A report on the geologic and stratigraphic field study of the Semliki Basin, Ntoroko District, Western Uganda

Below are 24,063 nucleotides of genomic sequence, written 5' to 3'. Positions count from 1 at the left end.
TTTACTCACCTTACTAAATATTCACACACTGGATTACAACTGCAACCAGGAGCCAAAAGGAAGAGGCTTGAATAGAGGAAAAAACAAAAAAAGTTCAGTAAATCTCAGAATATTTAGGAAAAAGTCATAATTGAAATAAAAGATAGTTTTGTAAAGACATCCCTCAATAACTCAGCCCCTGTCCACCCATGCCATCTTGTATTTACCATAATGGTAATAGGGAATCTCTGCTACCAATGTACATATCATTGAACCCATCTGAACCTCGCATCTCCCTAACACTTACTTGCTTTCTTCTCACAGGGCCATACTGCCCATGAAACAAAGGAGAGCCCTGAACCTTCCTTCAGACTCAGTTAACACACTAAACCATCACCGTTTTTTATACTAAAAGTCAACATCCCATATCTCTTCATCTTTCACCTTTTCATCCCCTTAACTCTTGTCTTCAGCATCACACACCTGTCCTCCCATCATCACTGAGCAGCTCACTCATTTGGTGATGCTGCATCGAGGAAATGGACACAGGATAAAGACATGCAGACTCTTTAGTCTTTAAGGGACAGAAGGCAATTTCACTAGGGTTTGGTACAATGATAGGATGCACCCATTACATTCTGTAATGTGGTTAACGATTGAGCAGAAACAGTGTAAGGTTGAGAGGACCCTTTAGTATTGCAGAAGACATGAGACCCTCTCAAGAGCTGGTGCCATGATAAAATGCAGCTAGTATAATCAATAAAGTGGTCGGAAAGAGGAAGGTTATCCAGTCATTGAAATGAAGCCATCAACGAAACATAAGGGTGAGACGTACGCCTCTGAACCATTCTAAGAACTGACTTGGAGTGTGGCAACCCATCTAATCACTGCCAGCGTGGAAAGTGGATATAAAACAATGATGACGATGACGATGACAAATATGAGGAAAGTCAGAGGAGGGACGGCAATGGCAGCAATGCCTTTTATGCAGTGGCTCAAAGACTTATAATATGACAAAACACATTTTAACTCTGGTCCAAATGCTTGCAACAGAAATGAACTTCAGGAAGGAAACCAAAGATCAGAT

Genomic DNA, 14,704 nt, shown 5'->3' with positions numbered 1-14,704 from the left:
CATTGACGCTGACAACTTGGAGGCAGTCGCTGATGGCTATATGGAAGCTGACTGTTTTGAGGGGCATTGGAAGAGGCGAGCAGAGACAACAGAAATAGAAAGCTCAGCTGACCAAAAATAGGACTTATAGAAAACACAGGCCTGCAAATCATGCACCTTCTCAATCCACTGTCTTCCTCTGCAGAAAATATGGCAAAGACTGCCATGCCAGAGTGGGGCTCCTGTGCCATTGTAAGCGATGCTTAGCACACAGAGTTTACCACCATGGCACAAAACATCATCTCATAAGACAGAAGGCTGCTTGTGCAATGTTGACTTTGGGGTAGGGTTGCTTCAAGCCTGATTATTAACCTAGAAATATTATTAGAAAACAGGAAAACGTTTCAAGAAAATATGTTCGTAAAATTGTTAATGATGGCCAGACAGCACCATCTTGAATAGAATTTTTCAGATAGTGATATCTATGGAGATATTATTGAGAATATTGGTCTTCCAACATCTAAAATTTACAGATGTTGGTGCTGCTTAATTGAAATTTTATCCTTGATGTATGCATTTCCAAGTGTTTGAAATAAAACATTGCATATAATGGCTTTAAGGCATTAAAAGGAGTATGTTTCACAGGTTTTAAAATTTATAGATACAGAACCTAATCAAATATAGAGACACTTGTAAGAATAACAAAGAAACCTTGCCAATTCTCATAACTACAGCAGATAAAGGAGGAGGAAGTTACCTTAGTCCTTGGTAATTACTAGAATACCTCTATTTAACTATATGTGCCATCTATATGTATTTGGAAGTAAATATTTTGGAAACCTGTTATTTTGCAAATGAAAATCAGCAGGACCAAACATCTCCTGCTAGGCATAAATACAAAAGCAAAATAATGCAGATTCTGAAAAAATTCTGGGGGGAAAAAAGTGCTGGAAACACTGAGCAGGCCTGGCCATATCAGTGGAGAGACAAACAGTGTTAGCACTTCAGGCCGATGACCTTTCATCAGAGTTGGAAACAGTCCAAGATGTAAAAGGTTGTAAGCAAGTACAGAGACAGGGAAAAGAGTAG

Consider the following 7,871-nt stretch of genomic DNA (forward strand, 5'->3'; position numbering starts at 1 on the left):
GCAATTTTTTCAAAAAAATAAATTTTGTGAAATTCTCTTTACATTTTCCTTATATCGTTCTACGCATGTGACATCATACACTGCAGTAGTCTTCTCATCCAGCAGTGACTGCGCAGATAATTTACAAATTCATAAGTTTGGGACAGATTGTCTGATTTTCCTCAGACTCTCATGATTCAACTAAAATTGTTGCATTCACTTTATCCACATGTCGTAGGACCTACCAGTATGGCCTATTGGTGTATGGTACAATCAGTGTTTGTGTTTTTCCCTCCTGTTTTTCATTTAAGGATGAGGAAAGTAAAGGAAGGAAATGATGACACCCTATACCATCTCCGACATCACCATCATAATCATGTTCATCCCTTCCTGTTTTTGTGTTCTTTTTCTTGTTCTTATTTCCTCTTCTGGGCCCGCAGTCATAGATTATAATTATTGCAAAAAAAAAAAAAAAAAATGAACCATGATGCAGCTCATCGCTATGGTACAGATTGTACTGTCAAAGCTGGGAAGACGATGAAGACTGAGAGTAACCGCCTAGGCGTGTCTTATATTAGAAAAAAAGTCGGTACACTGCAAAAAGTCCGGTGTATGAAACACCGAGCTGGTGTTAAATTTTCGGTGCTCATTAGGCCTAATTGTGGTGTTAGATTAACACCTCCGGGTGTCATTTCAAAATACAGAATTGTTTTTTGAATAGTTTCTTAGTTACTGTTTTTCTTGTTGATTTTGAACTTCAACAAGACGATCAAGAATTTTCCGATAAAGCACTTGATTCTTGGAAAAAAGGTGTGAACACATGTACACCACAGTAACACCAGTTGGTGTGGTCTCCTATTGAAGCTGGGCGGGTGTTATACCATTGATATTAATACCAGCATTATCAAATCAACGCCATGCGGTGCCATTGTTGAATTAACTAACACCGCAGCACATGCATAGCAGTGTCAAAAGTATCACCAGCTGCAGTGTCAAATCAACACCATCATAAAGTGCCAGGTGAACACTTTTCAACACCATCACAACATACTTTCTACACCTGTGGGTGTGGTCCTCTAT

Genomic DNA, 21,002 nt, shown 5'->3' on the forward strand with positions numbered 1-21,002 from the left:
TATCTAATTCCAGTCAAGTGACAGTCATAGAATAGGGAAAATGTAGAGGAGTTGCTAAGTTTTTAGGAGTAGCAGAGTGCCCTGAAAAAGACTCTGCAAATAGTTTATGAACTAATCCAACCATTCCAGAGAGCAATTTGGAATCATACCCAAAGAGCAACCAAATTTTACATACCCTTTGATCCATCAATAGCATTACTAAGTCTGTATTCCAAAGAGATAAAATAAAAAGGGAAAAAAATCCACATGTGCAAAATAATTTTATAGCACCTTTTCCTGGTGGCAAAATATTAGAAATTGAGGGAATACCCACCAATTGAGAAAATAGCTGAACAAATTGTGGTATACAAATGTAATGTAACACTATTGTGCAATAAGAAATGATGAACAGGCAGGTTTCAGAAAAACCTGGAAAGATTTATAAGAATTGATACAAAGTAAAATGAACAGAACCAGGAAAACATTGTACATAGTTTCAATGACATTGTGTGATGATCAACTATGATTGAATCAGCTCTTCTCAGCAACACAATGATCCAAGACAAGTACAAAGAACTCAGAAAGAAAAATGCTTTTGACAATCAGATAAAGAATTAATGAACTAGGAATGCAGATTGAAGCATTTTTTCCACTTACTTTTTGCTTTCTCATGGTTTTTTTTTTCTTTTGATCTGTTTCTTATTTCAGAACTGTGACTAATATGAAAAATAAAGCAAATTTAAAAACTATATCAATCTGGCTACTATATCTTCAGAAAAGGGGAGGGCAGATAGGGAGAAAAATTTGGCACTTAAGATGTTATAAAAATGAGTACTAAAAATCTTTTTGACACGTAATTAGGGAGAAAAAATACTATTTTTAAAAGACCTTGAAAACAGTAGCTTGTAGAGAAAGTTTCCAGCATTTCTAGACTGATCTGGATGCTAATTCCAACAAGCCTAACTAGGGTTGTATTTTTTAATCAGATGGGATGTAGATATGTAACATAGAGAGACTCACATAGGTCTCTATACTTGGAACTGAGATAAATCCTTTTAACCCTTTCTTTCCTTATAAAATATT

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The geological and stratigraphic field exercise was carried out in the Semliki Basin, Ntoroko district in western Uganda. The field exercise lasted a period of 12 days, during which a number of activities were carried out, including but not limited to sedimentary logging, depositional system reconstruction, stream sediment studies, and structural measurements among others. The aim of the field study was to apply the geological, geophysical and other relevant theoretical knowledge attained during the course of the program to study the petroleum system of the Semliki Basin. This was particularly focused in the study of the depositional environments and depositional processes that took place in the area. Sediments found in this area comprise fluvial, lacustrine and deltaic sediments. The Semliki Basin is a sub-basin in the south of greater Albertine Graben, the most prospective region for oil and gas exploration in Uganda. Sediments in this basin are of Mid-Miocene to recent age, which are underlain by possible Jurassic to Early Tertiary age sediments resting unconformably over the Basement rocks. Sediments are mainly fluvial-lacustrine and deltaic in nature, predominantly comprising sandstones, siltstones and claystones, and the basement comprises igneous and high grade metamorphic rocks such as granites, granite gneiss, amphibolites among others. Valuable structural and stratigraphic data was also collected and interpreted to make informed conclusions about the petroleum system and potential of the Semliki Basin. Due to the intensive tectonism the area has been subjected to, a number of structures are present both in the basement rocks and sediments. These include faults, joints, and veins among others. In addition, a number of structures are also present in the soft sediments, such as bedding, cross-bedding, laminations, unconformities, mud diapirs, and plunging folds among others. The sediments in the Semliki Basin represents petroleum play for hydrocarbon accumulations, in which the necessary elements of a valid petroleum systems were identified. These include excellent or good potential for reservoir and seal as well as circumstantial evidence of regionally mature source rocks, possible seals, traps and hydrocarbon-migration pathways.